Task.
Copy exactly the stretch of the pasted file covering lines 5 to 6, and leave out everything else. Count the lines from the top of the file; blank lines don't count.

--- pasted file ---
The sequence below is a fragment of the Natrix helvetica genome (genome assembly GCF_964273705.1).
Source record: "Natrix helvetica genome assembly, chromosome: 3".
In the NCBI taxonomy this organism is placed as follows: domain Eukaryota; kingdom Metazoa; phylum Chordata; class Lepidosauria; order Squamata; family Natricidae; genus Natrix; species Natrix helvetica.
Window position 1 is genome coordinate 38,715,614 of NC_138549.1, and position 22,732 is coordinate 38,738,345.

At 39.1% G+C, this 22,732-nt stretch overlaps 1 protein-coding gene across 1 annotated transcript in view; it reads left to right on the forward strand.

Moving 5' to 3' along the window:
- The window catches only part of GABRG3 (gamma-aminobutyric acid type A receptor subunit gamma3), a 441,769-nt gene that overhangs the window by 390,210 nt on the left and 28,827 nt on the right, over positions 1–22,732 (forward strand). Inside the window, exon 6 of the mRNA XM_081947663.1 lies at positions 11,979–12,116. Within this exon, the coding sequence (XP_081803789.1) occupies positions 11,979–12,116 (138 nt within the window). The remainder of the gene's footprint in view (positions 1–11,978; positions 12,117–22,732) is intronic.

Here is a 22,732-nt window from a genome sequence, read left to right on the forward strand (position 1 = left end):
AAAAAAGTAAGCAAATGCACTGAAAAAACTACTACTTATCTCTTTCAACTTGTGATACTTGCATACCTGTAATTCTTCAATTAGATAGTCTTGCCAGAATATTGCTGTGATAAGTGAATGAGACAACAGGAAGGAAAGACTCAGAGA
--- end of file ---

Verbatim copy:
At 39.1% G+C, this 22,732-nt stretch overlaps 1 protein-coding gene across 1 annotated transcript in view; it reads left to right on the forward strand.

Moving 5' to 3' along the window: